Stump Houses of the Pacific Northwest
Stump Houses are somewhat part of the national American heritage. The 19th century brought a lot of settlers into the Pacific Northwest. But the journey there, as well as what they found, was not as serene as they once hoped. Besides the many perils of the wild they had to face, logger companies didn’t make their lives any easier either. In fact, these new settlers had to “fight” over every scrap of wood they encountered in order to build their homes, barns and other structures they needed.
And most often than not, these new arrivals had to make due with what was left and what the loggers didn’t consider valuable; namely the tree stumps. This is where these stump houses came into being. Some of these stump houses were as tall as ten feet, and these new colonists have to adapt to them.
With most of the ancient and massive forests now cleared, the settlers had a lot of land at their disposal, ready for farming. But there was a catch. Besides their stump houses, farmers also had to burn or uproot the rest of them. This was the only way they could make enough room for anything to be planted.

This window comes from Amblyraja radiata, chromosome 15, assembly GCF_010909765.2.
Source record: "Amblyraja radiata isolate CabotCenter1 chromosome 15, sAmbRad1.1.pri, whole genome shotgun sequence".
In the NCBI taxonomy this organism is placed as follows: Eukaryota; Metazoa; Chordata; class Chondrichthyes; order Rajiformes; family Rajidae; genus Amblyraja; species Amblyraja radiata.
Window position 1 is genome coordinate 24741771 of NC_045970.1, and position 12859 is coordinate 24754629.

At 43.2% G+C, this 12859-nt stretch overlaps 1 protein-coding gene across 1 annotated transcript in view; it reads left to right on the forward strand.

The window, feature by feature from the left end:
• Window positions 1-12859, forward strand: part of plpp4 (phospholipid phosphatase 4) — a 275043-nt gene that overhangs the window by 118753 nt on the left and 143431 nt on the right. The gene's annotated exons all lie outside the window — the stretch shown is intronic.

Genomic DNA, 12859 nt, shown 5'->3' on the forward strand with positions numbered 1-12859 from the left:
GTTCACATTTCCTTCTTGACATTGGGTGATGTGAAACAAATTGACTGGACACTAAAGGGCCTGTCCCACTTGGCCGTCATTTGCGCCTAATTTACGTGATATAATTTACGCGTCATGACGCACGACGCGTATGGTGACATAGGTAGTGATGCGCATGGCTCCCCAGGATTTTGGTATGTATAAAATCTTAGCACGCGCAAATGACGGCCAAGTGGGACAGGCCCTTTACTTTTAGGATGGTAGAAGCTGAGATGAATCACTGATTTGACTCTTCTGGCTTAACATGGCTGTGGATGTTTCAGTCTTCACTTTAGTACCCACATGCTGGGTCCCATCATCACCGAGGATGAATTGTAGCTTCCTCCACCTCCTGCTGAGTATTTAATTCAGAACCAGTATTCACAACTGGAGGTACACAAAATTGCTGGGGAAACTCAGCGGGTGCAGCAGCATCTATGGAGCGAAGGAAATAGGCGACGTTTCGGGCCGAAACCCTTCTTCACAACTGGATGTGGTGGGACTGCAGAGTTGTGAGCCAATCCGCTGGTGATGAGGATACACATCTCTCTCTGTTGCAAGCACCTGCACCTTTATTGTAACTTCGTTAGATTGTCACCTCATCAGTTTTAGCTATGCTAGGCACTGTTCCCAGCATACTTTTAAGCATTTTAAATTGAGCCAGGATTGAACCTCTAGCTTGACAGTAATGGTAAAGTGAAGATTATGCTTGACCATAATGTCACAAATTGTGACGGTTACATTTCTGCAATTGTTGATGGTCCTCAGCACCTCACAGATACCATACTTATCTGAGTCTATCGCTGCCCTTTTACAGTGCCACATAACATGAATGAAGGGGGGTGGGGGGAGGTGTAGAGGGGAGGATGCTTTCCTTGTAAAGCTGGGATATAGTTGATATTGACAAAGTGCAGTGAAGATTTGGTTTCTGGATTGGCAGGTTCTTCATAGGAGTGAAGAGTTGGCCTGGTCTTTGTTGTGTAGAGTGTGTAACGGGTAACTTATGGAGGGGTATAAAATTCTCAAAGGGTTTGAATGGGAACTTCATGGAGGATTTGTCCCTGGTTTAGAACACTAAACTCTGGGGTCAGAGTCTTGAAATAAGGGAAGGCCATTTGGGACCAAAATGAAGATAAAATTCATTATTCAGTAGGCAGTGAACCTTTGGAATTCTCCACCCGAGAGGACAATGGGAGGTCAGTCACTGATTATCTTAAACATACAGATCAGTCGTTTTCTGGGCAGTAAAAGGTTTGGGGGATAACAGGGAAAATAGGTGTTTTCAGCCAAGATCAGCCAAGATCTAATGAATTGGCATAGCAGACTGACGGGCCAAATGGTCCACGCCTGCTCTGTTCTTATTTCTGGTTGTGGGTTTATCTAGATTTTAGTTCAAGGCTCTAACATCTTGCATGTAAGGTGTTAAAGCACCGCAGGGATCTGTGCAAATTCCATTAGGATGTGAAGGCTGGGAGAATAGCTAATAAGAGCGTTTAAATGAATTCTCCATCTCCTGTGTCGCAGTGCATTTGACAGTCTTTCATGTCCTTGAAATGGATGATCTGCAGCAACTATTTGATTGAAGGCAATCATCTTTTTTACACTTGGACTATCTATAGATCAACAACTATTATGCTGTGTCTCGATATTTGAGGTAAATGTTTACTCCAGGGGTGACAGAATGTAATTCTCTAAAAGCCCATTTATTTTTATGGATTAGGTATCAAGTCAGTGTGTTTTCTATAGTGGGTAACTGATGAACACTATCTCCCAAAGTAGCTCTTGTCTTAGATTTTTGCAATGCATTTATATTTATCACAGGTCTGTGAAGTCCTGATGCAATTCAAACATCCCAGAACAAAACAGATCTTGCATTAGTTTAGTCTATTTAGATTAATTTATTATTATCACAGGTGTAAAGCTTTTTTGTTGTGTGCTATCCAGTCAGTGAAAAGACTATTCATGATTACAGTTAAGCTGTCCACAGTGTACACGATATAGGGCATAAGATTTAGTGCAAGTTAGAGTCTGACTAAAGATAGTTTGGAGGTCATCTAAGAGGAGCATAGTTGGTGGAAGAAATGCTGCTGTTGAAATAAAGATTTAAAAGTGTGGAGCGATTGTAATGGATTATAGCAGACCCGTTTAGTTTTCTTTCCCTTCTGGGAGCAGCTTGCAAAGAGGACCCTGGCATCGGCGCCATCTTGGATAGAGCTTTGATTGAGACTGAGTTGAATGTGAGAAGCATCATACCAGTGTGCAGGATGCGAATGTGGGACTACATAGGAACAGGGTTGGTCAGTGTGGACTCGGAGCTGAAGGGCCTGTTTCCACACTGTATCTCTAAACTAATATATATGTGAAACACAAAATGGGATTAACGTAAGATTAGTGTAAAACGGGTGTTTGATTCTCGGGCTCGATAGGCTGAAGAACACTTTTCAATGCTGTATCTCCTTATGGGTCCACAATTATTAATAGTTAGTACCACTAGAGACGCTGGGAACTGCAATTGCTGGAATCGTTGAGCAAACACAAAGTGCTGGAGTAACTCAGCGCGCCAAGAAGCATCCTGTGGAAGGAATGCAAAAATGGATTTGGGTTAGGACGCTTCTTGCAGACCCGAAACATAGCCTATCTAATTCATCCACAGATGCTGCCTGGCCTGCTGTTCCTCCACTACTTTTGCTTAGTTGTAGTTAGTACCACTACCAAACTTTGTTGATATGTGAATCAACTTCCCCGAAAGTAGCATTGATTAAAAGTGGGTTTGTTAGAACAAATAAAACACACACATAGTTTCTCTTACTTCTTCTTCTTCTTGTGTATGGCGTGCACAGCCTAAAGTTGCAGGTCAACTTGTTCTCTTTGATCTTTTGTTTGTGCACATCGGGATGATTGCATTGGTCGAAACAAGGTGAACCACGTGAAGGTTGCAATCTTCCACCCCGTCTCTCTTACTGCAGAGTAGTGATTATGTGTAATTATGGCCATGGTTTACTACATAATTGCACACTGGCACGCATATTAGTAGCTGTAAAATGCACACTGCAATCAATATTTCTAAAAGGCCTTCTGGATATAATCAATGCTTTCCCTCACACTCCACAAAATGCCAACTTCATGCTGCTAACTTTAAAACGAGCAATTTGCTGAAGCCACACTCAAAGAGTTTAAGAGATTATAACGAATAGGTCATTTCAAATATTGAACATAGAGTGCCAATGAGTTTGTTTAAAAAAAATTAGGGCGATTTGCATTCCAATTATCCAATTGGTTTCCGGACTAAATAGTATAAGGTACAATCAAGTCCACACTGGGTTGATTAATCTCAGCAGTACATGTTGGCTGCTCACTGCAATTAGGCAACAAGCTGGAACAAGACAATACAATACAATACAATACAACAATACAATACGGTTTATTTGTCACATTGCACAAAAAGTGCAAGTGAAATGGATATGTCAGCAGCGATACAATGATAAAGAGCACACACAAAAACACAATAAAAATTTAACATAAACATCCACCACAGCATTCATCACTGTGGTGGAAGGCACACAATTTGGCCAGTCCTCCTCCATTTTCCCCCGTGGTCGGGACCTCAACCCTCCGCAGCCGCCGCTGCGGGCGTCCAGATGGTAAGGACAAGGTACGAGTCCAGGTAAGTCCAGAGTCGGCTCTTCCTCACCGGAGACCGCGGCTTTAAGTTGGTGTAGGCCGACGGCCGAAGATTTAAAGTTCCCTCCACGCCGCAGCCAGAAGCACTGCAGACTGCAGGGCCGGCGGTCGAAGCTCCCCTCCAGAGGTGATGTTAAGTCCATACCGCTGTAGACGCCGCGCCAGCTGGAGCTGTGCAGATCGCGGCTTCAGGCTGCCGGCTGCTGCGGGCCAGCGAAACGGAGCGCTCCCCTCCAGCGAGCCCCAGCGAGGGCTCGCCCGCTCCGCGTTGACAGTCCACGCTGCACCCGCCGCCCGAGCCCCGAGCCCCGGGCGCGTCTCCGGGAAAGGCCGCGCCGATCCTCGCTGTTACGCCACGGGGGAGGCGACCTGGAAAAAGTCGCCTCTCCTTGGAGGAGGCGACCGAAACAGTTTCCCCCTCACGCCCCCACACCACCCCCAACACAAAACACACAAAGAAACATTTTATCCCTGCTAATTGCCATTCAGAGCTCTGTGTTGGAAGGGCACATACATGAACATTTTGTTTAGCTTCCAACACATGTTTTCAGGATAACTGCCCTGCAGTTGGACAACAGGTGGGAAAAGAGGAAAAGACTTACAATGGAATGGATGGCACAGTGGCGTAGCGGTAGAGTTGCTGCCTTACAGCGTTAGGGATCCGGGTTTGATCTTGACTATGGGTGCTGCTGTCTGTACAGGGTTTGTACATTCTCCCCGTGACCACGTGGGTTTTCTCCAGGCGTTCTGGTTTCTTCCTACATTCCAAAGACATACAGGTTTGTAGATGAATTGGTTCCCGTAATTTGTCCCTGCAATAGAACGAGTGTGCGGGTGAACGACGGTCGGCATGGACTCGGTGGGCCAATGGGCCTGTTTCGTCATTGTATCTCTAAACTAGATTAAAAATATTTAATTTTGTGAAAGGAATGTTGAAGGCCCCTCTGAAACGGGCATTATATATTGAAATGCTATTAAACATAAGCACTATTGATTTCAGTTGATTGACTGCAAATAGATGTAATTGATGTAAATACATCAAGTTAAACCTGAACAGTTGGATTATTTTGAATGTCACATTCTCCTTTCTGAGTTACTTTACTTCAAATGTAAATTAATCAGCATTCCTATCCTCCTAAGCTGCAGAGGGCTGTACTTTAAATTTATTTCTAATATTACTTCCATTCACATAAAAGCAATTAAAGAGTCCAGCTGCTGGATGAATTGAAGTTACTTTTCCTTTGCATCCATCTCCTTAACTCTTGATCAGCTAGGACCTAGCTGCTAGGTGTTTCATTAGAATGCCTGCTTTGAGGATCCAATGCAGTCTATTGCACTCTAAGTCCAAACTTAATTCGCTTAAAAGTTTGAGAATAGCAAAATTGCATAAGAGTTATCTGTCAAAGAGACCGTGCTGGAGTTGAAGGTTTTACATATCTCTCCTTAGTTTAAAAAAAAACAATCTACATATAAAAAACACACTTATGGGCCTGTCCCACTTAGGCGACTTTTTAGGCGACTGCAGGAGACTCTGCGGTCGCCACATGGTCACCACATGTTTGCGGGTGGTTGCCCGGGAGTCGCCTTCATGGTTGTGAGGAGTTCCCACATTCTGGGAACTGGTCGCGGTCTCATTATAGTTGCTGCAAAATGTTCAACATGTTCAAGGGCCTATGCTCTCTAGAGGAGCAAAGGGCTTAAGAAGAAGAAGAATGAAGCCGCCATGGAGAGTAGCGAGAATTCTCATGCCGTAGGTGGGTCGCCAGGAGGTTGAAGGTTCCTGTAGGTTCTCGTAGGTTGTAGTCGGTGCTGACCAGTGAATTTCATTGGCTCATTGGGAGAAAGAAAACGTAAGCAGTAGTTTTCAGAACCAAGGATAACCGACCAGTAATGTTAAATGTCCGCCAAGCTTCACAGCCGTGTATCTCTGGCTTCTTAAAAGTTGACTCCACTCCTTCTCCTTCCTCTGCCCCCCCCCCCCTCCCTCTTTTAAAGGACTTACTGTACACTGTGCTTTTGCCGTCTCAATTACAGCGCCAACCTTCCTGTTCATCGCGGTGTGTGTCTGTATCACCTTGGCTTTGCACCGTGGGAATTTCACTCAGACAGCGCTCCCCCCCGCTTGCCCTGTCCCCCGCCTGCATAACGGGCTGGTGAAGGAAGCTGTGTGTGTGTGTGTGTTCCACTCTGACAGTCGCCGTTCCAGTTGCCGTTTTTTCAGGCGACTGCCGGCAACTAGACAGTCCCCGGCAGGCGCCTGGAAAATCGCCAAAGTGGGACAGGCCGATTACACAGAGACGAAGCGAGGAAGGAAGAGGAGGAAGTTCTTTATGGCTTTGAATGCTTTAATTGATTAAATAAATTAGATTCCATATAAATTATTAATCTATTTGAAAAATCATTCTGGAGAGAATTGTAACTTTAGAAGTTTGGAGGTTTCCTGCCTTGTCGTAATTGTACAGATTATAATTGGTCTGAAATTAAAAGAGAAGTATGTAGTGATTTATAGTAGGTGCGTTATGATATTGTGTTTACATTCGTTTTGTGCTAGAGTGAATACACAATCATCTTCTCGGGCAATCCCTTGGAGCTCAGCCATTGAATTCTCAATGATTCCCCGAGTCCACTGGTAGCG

But instead of taking up such an undertaking, people decided to use most of these stumps and transform them in anything they needed. They even kept their livestock safe in them, from bears or any other wild animals. But these stump houses were, of course, temporary and acted as a safe haven from the elements and other wild predators. Soon enough, however, settlers began building regular houses from these tree stumps and only used them as animal shelters and barns.
Here are some other, somewhat related stories:
- The Flintstones House Is Up For Sale For $3M!
- This Small River Turbine Can Power Your Entire House
- The Story Behind this Isolated House on a Rock